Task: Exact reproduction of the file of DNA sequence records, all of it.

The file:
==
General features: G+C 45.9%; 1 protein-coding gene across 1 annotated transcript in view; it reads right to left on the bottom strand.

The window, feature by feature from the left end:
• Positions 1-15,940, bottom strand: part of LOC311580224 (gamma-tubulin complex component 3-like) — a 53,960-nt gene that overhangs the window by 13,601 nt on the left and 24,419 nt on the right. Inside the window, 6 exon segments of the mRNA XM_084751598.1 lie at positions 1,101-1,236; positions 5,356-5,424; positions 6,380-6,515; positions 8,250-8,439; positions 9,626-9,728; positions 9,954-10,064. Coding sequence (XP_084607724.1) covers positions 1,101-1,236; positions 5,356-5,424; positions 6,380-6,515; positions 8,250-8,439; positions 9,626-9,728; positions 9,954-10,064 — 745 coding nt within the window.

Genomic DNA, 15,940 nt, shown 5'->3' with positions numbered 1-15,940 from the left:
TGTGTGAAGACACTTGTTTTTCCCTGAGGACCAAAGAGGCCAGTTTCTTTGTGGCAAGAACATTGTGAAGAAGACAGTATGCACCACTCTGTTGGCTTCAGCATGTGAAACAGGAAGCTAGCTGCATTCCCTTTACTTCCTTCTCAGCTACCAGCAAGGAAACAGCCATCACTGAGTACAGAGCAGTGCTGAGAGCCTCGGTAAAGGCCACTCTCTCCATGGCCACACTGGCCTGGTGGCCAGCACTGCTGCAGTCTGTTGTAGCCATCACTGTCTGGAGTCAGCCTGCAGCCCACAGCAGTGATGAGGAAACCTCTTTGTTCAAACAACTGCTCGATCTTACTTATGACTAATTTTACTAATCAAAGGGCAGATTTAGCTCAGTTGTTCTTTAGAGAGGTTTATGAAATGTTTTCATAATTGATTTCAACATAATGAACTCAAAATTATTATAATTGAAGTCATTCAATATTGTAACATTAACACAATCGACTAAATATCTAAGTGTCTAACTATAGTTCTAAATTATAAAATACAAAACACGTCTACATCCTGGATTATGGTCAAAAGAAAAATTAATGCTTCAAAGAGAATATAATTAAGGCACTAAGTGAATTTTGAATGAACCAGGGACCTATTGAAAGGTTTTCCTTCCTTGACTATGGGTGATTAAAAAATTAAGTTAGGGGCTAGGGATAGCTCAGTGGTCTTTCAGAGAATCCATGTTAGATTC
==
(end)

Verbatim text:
General features: G+C 45.9%; 1 protein-coding gene across 1 annotated transcript in view; it reads right to left on the bottom strand.

The window, feature by feature from the left end:
• Positions 1-15,940, bottom strand: part of LOC311580224 (gamma-tubulin complex component 3-like) — a 53,960-nt gene that overhangs the window by 13,601 nt on the left and 24,419 nt on the right. Inside the window, 6 exon segments of the mRNA XM_084751598.1 lie at positions 1,101-1,236; positions 5,356-5,424; positions 6,380-6,515; positions 8,250-8,439; positions 9,626-9,728; positions 9,954-10,064. Coding sequence (XP_084607724.1) covers positions 1,101-1,236; positions 5,356-5,424; positions 6,380-6,515; positions 8,250-8,439; positions 9,626-9,728; positions 9,954-10,064 — 745 coding nt within the window.

Genomic DNA, 15,940 nt, shown 5'->3' with positions numbered 1-15,940 from the left:
TGTGTGAAGACACTTGTTTTTCCCTGAGGACCAAAGAGGCCAGTTTCTTTGTGGCAAGAACATTGTGAAGAAGACAGTATGCACCACTCTGTTGGCTTCAGCATGTGAAACAGGAAGCTAGCTGCATTCCCTTTACTTCCTTCTCAGCTACCAGCAAGGAAACAGCCATCACTGAGTACAGAGCAGTGCTGAGAGCCTCGGTAAAGGCCACTCTCTCCATGGCCACACTGGCCTGGTGGCCAGCACTGCTGCAGTCTGTTGTAGCCATCACTGTCTGGAGTCAGCCTGCAGCCCACAGCAGTGATGAGGAAACCTCTTTGTTCAAACAACTGCTCGATCTTACTTATGACTAATTTTACTAATCAAAGGGCAGATTTAGCTCAGTTGTTCTTTAGAGAGGTTTATGAAATGTTTTCATAATTGATTTCAACATAATGAACTCAAAATTATTATAATTGAAGTCATTCAATATTGTAACATTAACACAATCGACTAAATATCTAAGTGTCTAACTATAGTTCTAAATTATAAAATACAAAACACGTCTACATCCTGGATTATGGTCAAAAGAAAAATTAATGCTTCAAAGAGAATATAATTAAGGCACTAAGTGAATTTTGAATGAACCAGGGACCTATTGAAAGGTTTTCCTTCCTTGACTATGGGTGATTAAAAAATTAAGTTAGGGGCTAGGGATAGCTCAGTGGTCTTTCAGAGAATCCATGTTAGATTC